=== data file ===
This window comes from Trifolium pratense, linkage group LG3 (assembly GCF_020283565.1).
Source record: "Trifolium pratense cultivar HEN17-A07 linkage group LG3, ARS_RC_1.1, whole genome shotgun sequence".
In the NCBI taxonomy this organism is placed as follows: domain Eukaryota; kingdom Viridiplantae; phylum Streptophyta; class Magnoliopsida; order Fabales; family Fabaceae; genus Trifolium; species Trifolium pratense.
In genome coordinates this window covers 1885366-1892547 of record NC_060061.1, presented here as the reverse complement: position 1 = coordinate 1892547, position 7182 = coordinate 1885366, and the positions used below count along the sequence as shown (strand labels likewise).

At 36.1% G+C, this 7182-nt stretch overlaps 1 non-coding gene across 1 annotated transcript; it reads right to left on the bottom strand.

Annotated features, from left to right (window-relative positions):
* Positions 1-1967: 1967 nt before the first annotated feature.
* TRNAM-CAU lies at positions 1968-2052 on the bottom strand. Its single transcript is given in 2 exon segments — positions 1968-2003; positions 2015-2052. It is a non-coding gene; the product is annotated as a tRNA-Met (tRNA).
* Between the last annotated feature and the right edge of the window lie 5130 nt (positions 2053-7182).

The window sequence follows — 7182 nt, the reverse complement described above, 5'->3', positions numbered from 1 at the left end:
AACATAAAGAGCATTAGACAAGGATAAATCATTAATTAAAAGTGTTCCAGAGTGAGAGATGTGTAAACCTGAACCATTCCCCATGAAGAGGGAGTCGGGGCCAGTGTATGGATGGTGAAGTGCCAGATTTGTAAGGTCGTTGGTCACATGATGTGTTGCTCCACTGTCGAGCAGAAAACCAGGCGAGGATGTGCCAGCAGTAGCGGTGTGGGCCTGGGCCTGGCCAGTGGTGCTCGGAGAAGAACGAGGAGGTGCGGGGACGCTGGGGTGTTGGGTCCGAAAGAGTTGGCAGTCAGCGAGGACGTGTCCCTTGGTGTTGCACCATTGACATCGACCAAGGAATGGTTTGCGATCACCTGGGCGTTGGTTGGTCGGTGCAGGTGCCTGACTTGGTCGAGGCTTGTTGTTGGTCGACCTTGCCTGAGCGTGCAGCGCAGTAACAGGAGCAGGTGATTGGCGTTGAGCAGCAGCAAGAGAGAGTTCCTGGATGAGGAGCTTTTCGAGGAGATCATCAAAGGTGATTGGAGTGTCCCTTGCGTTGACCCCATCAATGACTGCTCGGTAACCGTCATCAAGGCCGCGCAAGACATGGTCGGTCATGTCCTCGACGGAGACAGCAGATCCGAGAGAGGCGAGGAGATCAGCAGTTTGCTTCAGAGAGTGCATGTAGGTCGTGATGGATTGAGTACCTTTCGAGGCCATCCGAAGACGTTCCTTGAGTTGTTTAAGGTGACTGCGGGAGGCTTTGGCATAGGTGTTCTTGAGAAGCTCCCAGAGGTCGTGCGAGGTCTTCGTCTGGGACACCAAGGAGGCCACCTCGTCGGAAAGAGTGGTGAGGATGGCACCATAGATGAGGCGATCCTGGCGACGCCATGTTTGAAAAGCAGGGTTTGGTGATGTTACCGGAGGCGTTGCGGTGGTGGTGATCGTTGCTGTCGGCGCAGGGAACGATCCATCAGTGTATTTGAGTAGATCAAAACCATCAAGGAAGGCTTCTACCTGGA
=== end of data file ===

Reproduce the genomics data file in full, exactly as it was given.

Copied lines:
This window comes from Trifolium pratense, linkage group LG3 (assembly GCF_020283565.1).
Source record: "Trifolium pratense cultivar HEN17-A07 linkage group LG3, ARS_RC_1.1, whole genome shotgun sequence".
In the NCBI taxonomy this organism is placed as follows: domain Eukaryota; kingdom Viridiplantae; phylum Streptophyta; class Magnoliopsida; order Fabales; family Fabaceae; genus Trifolium; species Trifolium pratense.
In genome coordinates this window covers 1885366-1892547 of record NC_060061.1, presented here as the reverse complement: position 1 = coordinate 1892547, position 7182 = coordinate 1885366, and the positions used below count along the sequence as shown (strand labels likewise).

At 36.1% G+C, this 7182-nt stretch overlaps 1 non-coding gene across 1 annotated transcript; it reads right to left on the bottom strand.

Annotated features, from left to right (window-relative positions):
* Positions 1-1967: 1967 nt before the first annotated feature.
* TRNAM-CAU lies at positions 1968-2052 on the bottom strand. Its single transcript is given in 2 exon segments — positions 1968-2003; positions 2015-2052. It is a non-coding gene; the product is annotated as a tRNA-Met (tRNA).
* Between the last annotated feature and the right edge of the window lie 5130 nt (positions 2053-7182).

The window sequence follows — 7182 nt, the reverse complement described above, 5'->3', positions numbered from 1 at the left end:
AACATAAAGAGCATTAGACAAGGATAAATCATTAATTAAAAGTGTTCCAGAGTGAGAGATGTGTAAACCTGAACCATTCCCCATGAAGAGGGAGTCGGGGCCAGTGTATGGATGGTGAAGTGCCAGATTTGTAAGGTCGTTGGTCACATGATGTGTTGCTCCACTGTCGAGCAGAAAACCAGGCGAGGATGTGCCAGCAGTAGCGGTGTGGGCCTGGGCCTGGCCAGTGGTGCTCGGAGAAGAACGAGGAGGTGCGGGGACGCTGGGGTGTTGGGTCCGAAAGAGTTGGCAGTCAGCGAGGACGTGTCCCTTGGTGTTGCACCATTGACATCGACCAAGGAATGGTTTGCGATCACCTGGGCGTTGGTTGGTCGGTGCAGGTGCCTGACTTGGTCGAGGCTTGTTGTTGGTCGACCTTGCCTGAGCGTGCAGCGCAGTAACAGGAGCAGGTGATTGGCGTTGAGCAGCAGCAAGAGAGAGTTCCTGGATGAGGAGCTTTTCGAGGAGATCATCAAAGGTGATTGGAGTGTCCCTTGCGTTGACCCCATCAATGACTGCTCGGTAACCGTCATCAAGGCCGCGCAAGACATGGTCGGTCATGTCCTCGACGGAGACAGCAGATCCGAGAGAGGCGAGGAGATCAGCAGTTTGCTTCAGAGAGTGCATGTAGGTCGTGATGGATTGAGTACCTTTCGAGGCCATCCGAAGACGTTCCTTGAGTTGTTTAAGGTGACTGCGGGAGGCTTTGGCATAGGTGTTCTTGAGAAGCTCCCAGAGGTCGTGCGAGGTCTTCGTCTGGGACACCAAGGAGGCCACCTCGTCGGAAAGAGTGGTGAGGATGGCACCATAGATGAGGCGATCCTGGCGACGCCATGTTTGAAAAGCAGGGTTTGGTGATGTTACCGGAGGCGTTGCGGTGGTGGTGATCGTTGCTGTCGGCGCAGGGAACGATCCATCAGTGTATTTGAGTAGATCAAAACCATCAAGGAAGGCTTCTACCTGGA